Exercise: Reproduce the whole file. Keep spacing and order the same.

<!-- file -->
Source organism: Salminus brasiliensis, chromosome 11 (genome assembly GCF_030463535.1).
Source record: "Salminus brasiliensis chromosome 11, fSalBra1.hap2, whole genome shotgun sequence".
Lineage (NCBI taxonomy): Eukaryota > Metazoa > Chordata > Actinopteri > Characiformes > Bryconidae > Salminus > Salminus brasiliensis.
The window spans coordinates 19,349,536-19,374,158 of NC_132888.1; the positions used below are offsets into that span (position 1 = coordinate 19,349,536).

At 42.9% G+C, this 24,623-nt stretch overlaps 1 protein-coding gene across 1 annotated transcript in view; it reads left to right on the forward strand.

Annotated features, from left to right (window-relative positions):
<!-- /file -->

Source organism: Salminus brasiliensis, chromosome 11 (genome assembly GCF_030463535.1).
Source record: "Salminus brasiliensis chromosome 11, fSalBra1.hap2, whole genome shotgun sequence".
Lineage (NCBI taxonomy): Eukaryota > Metazoa > Chordata > Actinopteri > Characiformes > Bryconidae > Salminus > Salminus brasiliensis.
The window spans coordinates 19,349,536-19,374,158 of NC_132888.1; the positions used below are offsets into that span (position 1 = coordinate 19,349,536).

At 42.9% G+C, this 24,623-nt stretch overlaps 1 protein-coding gene across 1 annotated transcript in view; it reads left to right on the forward strand.

Annotated features, from left to right (window-relative positions):